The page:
Do note that if your GPU does not support Ray Tracing, this setting will greatly impact your performance. In that case, I recommend keeping Specular Reflections low.
Diffuse Reflections: Medium
This is the same thing as a spectral reflection but for rough surfaces. I recommend medium for this because reflections on rough surfaces are barely noticeable.
Environment Reflection Quality: Medium
These are reflections for particularly big objects. Again, the medium is the sweet spot here as well.
Volumetric Clouds: High
This setting decides how good the clouds in your environment look. Realistic-looking clouds can make or break the visual experience. Keep Volumetric Clouds high not to sacrifice any visual quality.
Volumetric Fog: High
Volumetric Fog is responsible for creating the dust, smoke, or fog effect. It single-handedly adds density and realism to the scene. I suggest that you make this setting high.
Extra Streaming Distance: 5
Extra Streaming Distance decides how far you can see. The higher you make this, the more objects and environments need to be rendered at one time. I found 5 to be the best option because it keeps the in-game depth without overloading your PC.
Object Detail: Medium – High
As the name suggests, this setting decides how many details the objects in Avatar Frontiers of Pandora have. This setting decides the details on all objects, which is why I recommend keeping this at high. However, if your PC starts dropping frames, feel free to lower it to medium.
BVH Quality: Medium
BVH Quality affects the Ray Tracing graphics and can greatly enhance them. However, it also puts a lot of load on your CPU. You can safely keep BVH Quality at medium. If you still encounter issues, make it low.
Microdetail Quality: Medium
Microdetail Quality decides the amount of smaller objects that can be viewed on a bigger object. An example of this is grass. Keep Microdetail quality at medium for optimal performance.
Particle Detail: High
This setting controls the quality and quantity of all the particles displayed on your screen. Lowering Particle Detail can make the screen look blurry, which is why you must keep this setting high.
Scatter Density: Medium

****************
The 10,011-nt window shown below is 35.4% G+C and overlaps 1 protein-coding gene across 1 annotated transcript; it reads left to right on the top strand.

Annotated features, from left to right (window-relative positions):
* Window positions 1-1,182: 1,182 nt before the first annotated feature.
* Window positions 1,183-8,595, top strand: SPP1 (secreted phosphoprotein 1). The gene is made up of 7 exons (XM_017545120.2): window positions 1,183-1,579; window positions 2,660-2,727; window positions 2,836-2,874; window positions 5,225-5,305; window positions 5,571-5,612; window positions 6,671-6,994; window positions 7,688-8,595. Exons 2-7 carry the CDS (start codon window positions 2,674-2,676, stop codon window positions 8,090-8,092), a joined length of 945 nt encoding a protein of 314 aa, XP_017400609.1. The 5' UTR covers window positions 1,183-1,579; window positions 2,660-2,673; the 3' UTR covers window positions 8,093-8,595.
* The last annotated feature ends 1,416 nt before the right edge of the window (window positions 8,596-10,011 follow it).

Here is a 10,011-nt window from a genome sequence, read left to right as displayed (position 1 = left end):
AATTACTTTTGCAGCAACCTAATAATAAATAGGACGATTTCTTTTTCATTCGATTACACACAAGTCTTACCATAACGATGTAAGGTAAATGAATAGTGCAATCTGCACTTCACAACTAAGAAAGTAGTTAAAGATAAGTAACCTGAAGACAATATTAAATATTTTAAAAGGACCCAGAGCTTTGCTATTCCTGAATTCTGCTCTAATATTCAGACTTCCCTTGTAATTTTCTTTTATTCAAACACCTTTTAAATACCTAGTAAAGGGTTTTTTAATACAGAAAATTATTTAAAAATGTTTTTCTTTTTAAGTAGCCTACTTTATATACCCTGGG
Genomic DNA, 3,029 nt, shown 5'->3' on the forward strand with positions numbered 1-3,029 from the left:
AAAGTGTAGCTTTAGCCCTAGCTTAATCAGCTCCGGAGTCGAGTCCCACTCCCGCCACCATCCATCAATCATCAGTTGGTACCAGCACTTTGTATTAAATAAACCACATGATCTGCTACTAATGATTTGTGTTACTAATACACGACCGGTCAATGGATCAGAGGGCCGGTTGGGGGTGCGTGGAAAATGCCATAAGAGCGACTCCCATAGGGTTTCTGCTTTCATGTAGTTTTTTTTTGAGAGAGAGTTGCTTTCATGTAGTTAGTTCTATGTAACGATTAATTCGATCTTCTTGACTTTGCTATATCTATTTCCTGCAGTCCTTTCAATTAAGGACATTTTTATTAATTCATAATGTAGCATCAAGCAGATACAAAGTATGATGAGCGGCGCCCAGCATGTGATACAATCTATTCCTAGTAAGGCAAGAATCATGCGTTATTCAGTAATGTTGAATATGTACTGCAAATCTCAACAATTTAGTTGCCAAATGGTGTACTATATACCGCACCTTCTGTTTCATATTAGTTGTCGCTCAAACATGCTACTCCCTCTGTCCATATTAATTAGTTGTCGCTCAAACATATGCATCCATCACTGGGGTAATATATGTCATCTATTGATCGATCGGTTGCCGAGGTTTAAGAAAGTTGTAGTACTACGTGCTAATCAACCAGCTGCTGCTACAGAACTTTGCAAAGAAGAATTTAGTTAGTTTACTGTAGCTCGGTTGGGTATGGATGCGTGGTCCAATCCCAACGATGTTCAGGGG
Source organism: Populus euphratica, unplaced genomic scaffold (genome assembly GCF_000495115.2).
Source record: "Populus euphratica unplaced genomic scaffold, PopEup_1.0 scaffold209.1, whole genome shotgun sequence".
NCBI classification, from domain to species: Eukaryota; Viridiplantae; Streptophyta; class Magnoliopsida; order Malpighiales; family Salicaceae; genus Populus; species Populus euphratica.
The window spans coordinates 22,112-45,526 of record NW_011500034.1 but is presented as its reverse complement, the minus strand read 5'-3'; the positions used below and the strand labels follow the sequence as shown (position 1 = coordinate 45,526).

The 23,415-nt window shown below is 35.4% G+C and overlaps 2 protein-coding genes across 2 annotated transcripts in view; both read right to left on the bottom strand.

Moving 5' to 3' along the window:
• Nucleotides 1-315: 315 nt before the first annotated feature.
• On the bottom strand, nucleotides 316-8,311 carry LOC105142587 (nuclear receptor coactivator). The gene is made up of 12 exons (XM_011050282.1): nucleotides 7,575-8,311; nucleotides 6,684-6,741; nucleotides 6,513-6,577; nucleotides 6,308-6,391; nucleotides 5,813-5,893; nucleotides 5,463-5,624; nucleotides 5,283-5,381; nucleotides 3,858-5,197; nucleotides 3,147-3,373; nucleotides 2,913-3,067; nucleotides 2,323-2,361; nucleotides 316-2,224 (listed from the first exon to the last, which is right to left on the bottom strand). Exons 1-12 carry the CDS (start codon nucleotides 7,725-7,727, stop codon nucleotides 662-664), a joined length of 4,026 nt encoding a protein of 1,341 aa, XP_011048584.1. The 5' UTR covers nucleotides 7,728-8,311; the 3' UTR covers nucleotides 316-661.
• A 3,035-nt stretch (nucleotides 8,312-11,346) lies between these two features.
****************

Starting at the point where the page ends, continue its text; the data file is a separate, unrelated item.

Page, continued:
Scatter Density will decide how dense the objects scattered throughout the in-game world are. Medium is the best option here.
Dither Fade: On
Dither Fade will naturally blur out objects in your view to create a more natural visual experience. It can also make it easier to walk through objects without disrupting your view. My suggestion would be to keep Dither Fade on.
Spotlight Projection Resolution: 512
This option determines how clear or detailed the textures look when spotlights shine them on surfaces. The midpoint is 512, which is what I recommend. However, you are free to adjust this setting according to what you prefer and what your PC can handle.
Destruction Quality: High
Destruction Quality will decide how much quality and quantity is in the destruction splatter. In my opinion, having beautiful destruction is an important part of your visual experience. Therefore, I suggest keeping Destruction Quality High.
Terrain Tessellation: High
Terrain Tessellation adds additional depth and details to the ground around you. Keeping this high will greatly enhance your graphics. Of course, if you notice frame drops, you can always lower this setting.
Avatar Frontiers of Pandora is one of the most visually impressive games. However, as impressive as it is, you still need a relatively strong PC to run the game comfortably. Some players might even meet the hardware requirements but still encounter frame drops. This is why I have created this Avatar Frontiers of Pandora best settings guide to boost your performance without making the game look like pixels.
If you are encountering crashing problems, make sure to check out Avatar: Frontiers Of Pandora Crashing.
You can also increase FPS further through these general optimization guides: